11. Burda, Michael C & Wyplosz, Charles, 1993. "Gross Worker and Job Flows in Europe," CEPR Discussion Papers 868, C.E.P.R. Discussion Papers.
  12. Adrian Masters & Melvyn Coles, 2004. "Optimal Unemployment Insurance in a Matching Equilibrium," Discussion Papers 04-12, University at Albany, SUNY, Department of Economics.
  13. Oliver Jean Blanchard & Peter Diamond, 1989. "The Beveridge Curve," Brookings Papers on Economic Activity, Economic Studies Program, The Brookings Institution, vol. 20(1), pages 1-76.
  14. John M. Barron & Wesley Mellow, 1979. "Search Effort in the Labor Market," Journal of Human Resources, University of Wisconsin Press, vol. 14(3), pages 389-404.
  15. Cahuc, Pierre & Lehmann, Etienne, 2000. "Should unemployment benefits decrease with the unemployment spell?," Journal of Public Economics, Elsevier, vol. 77(1), pages 135-153, July.
  16. Williamson, Stephen D. & Wang, Cheng, 1999. "Moral Hazard, Optimal Unemployment Insurance, and Experience Rating," Working Papers 99-03, University of Iowa, Department of Economics.
  17. Layard, Richard & Nickell, Stephen & Jackman, Richard, 1991. "Unemployment: Macroeconomic Performance and the Labour Market," OUP Catalogue, Oxford University Press, number 9780198284345, July.
  18. Frederick J. Tannery, 1983. "Search Effort and Unemployment Insurance Reconsidered," Journal of Human Resources, University of Wisconsin Press, vol. 18(3), pages 432-440.
  19. Melvyn Coles & Adrian Masters, 2004. "Duration-Dependent Unemployment Insurance Payments and Equilibrium Unemployment," Economica, London School of Economics and Political Science, vol. 71, pages 83-97, 02.
  20. repec:oup:restud:v:57:y:1990:i:2:p:279-98 is not listed on IDEAS
  21. Jones, Stephen R G, 1989. "Job Research Methods, Intensity and Effects," Oxford Bulletin of Economics and Statistics, Department of Economics, University of Oxford, vol. 51(3), pages 277-96, August.
  22. Christopher A. Pissarides, 2000. "Equilibrium Unemployment Theory, 2nd Edition," MIT Press Books, The MIT Press, edition 1, volume 1, number 0262161877, June.
  23. Schmitt, John & Wadsworth, Jonathan, 1993. "Unemployment Benefit Levels and Search Activity," Oxford Bulletin of Economics and Statistics, Department of Economics, University of Oxford, vol. 55(1), pages 1-24, February.
  24. Laurence Rioux, 2001. "Salaire de réserve, allocation chômage dégressive et revenu minimum d'insertion," Économie et Statistique, Programme National Persée, vol. 346(1), pages 137-160.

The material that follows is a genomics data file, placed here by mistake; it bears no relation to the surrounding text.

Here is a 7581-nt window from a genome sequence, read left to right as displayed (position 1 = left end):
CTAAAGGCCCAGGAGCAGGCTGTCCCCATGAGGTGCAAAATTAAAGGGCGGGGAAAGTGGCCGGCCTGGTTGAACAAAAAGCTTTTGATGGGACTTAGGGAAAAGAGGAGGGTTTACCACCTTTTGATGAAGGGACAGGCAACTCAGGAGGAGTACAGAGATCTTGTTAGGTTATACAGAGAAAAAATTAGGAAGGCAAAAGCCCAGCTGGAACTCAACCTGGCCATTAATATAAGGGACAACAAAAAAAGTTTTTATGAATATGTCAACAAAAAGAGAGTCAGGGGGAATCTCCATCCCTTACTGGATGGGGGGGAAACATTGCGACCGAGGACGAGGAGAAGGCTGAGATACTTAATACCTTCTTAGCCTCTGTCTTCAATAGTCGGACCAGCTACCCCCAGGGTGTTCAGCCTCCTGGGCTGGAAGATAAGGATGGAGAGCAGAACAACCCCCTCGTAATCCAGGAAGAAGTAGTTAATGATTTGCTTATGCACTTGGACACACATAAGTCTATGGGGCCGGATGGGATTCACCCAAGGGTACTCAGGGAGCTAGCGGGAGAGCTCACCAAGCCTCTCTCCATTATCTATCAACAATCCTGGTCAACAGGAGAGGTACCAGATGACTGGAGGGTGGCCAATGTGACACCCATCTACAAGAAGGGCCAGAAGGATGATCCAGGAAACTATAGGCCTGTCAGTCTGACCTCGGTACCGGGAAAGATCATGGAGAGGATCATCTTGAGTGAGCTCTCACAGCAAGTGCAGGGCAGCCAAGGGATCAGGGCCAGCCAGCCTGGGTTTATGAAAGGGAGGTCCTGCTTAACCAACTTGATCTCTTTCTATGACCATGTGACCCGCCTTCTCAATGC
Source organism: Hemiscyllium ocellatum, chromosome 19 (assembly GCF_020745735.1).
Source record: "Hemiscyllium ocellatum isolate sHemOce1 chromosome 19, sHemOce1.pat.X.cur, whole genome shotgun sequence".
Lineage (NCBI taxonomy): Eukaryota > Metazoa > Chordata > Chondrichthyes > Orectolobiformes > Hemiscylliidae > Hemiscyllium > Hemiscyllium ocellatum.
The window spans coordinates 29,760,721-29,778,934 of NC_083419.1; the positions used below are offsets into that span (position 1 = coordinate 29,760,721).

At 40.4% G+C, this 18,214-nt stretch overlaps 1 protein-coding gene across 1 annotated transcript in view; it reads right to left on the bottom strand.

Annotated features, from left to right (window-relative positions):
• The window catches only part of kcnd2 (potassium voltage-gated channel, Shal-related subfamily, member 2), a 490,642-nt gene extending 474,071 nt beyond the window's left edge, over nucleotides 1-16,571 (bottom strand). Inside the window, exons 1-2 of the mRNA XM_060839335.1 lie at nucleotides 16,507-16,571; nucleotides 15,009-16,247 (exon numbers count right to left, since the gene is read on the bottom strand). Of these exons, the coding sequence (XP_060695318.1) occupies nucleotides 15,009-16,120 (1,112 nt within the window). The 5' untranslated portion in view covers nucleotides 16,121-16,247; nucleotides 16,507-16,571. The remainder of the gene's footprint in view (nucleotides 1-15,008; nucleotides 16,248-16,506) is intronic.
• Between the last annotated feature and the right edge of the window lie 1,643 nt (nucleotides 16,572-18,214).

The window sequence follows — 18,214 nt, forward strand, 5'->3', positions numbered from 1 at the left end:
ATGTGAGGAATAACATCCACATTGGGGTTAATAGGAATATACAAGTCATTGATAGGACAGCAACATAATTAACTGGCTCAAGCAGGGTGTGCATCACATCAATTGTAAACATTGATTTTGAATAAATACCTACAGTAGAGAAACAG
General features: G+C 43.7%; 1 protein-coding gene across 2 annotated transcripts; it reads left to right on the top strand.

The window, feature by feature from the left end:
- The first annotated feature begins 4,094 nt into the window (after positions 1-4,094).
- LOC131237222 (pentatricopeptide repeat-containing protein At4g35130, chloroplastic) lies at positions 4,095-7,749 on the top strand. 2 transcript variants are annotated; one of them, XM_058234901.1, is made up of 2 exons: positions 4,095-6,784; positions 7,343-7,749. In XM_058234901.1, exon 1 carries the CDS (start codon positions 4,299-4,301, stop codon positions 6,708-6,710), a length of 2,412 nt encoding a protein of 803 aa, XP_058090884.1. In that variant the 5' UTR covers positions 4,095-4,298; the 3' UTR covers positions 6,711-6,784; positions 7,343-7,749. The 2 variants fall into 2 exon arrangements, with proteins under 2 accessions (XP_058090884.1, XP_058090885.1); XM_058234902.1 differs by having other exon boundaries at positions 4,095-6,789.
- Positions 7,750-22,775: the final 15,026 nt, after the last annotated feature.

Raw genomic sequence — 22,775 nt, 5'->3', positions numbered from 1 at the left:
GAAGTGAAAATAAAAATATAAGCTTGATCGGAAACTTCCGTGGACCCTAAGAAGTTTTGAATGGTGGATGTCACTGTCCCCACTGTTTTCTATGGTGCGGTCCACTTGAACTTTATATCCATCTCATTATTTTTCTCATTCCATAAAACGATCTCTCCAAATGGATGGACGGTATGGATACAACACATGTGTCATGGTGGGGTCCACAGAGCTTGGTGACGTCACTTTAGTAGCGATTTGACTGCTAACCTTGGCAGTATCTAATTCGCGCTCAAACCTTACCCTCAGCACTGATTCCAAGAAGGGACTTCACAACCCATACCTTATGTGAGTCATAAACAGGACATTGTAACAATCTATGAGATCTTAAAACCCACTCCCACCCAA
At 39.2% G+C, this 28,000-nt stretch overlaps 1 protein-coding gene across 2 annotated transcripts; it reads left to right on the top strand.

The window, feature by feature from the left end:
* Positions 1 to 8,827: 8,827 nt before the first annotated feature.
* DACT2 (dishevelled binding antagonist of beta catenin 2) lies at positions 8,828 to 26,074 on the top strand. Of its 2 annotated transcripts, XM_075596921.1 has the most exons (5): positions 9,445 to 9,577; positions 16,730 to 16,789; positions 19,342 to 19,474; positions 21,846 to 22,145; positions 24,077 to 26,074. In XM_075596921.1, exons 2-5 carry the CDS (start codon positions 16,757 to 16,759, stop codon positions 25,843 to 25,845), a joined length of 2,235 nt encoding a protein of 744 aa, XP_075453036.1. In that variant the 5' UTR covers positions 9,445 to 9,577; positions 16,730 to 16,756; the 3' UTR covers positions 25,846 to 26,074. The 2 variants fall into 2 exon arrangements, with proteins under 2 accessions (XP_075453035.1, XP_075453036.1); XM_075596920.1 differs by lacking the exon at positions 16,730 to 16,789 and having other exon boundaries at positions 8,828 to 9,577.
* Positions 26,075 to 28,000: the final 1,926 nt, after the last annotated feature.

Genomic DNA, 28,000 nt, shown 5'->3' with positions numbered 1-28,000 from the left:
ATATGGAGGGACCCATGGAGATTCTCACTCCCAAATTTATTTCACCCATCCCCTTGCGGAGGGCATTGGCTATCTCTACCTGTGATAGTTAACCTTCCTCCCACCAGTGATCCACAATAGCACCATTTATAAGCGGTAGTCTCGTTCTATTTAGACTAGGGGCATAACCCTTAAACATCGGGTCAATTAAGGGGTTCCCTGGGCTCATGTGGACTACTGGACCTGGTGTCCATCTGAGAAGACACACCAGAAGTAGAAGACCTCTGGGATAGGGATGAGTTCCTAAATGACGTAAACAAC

25. Laurence Rioux, 2001. "Recherche d'emploi et insertion professionnelle des allocataires du RMI," Économie et Statistique, Programme National Persée, vol. 346(1), pages 13-32.
  26. Dale T. Mortensen, 1977. "Unemployment Insurance and Labor Supply Decisions," Discussion Papers 271, Northwestern University, Center for Mathematical Studies in Economics and Management Science.
Full references (including those not matched with items on IDEAS)

This item is not listed on Wikipedia, on a reading list or among the top items on IDEAS.

When requesting a correction, please mention this item's handle: RePEc:eee:labeco:v:17:y:2010:i:2:p:368-382. See general information about how to correct material in RePEc.

For technical questions regarding this item, or to correct its authors, title, abstract, bibliographic or download information, contact: (Zhang, Lei)

If you have authored this item and are not yet registered with RePEc, we encourage you to do it here. This allows to link your profile to this item. It also allows you to accept potential citations to this item that we are uncertain about.

If references are entirely missing, you can add them using this form.

If the full references list an item that is present in RePEc, but the system did not link to it, you can help with this form.

If you know of missing items citing this one, you can help us creating those links by adding the relevant references in the same way as above, for each refering item. If you are a registered author of this item, you may also want to check the "citations" tab in your profile, as there may be some citations waiting for confirmation.

Please note that corrections may take a couple of weeks to filter through the various RePEc services.

This information is provided to you by IDEAS at the Research Division of the Federal Reserve Bank of St. Louis using RePEc data.